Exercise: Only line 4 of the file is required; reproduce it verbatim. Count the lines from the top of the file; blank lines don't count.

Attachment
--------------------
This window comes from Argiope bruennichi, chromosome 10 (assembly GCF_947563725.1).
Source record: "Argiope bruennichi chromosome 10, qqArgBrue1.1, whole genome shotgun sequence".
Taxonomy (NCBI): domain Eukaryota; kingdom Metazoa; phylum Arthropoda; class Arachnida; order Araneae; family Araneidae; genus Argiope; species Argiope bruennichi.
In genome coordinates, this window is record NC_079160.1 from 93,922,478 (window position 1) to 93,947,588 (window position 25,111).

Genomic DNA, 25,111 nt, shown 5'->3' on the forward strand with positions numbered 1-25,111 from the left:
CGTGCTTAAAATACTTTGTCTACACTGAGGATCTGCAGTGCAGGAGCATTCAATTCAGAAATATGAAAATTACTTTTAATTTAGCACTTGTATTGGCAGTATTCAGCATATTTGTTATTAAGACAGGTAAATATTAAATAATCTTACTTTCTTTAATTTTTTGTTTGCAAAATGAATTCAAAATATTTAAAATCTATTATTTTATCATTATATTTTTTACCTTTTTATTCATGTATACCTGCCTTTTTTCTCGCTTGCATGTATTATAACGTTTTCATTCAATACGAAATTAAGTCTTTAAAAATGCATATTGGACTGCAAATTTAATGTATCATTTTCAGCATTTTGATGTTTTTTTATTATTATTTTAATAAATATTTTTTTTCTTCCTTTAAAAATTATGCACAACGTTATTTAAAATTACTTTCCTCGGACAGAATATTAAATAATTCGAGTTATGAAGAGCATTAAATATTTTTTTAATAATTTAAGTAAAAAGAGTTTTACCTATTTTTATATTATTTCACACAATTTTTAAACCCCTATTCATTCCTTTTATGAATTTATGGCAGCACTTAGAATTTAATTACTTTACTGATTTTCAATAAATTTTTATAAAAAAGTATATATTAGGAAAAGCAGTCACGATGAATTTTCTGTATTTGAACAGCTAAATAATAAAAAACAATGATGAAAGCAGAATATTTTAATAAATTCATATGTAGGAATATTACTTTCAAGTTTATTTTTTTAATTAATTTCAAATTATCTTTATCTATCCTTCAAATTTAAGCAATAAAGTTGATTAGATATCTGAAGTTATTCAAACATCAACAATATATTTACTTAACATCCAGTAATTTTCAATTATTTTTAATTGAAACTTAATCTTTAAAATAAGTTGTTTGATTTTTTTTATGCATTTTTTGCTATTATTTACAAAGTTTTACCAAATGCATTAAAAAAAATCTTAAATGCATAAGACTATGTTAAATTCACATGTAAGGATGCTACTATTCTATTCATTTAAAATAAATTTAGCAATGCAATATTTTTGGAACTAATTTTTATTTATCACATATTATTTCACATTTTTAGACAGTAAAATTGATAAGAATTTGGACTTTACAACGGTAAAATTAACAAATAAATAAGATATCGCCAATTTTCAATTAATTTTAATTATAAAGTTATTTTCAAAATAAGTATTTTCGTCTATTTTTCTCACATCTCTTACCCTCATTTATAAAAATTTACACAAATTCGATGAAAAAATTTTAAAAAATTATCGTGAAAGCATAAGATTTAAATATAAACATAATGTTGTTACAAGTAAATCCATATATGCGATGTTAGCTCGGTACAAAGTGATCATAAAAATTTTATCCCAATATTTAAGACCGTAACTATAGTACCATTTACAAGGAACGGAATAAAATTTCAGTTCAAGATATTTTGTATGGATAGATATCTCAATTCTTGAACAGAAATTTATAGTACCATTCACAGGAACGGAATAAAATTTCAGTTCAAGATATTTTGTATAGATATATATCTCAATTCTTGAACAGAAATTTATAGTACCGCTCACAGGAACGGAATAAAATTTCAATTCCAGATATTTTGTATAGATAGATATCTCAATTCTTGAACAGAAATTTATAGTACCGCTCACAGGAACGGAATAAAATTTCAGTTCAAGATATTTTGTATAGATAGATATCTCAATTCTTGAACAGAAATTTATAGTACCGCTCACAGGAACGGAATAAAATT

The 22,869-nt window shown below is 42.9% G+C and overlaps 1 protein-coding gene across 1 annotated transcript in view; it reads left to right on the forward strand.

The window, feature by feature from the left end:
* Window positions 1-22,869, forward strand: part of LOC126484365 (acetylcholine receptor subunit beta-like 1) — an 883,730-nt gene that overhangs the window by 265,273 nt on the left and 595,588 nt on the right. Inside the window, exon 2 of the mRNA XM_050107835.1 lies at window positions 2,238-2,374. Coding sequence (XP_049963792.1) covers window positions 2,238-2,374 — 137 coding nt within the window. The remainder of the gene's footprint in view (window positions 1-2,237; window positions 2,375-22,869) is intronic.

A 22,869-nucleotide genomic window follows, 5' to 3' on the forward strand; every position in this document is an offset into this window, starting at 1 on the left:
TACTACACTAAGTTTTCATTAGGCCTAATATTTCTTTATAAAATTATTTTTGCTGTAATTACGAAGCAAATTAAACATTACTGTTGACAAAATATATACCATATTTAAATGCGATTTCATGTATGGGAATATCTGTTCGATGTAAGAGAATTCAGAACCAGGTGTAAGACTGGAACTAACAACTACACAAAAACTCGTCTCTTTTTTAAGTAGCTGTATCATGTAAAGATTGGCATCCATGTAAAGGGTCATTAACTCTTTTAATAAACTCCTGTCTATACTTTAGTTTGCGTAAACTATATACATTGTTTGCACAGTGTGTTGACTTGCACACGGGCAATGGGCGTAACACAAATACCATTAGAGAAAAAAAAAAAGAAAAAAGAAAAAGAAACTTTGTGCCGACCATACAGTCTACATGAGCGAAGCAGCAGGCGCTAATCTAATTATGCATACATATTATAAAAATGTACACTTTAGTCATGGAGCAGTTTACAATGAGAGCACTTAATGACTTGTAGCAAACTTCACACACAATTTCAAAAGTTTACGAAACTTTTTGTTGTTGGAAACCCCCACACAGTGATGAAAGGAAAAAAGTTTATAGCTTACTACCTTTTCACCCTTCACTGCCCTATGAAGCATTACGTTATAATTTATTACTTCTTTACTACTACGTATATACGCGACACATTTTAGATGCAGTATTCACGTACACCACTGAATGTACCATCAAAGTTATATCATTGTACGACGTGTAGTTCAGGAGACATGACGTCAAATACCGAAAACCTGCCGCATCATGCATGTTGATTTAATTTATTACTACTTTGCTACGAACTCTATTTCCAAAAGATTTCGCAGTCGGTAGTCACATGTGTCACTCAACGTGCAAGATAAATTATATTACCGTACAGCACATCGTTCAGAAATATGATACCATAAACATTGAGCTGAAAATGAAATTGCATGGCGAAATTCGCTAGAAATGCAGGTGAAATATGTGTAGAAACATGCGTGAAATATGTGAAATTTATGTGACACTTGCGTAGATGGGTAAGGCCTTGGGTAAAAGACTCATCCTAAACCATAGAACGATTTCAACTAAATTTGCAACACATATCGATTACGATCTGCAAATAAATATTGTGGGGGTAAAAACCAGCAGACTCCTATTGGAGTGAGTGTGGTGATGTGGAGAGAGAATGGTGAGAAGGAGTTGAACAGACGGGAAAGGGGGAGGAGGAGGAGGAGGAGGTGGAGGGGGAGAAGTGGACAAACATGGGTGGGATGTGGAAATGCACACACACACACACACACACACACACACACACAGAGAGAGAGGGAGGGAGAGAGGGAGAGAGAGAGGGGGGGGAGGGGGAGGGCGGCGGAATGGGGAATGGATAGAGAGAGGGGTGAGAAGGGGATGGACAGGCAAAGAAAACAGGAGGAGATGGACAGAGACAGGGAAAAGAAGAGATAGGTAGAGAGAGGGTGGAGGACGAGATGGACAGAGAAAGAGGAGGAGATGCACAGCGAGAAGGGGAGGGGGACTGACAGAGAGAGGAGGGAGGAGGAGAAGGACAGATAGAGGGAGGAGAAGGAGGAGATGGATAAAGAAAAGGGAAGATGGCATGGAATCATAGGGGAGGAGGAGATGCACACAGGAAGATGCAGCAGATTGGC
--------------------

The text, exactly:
In genome coordinates, this window is record NC_079160.1 from 93,922,478 (window position 1) to 93,947,588 (window position 25,111).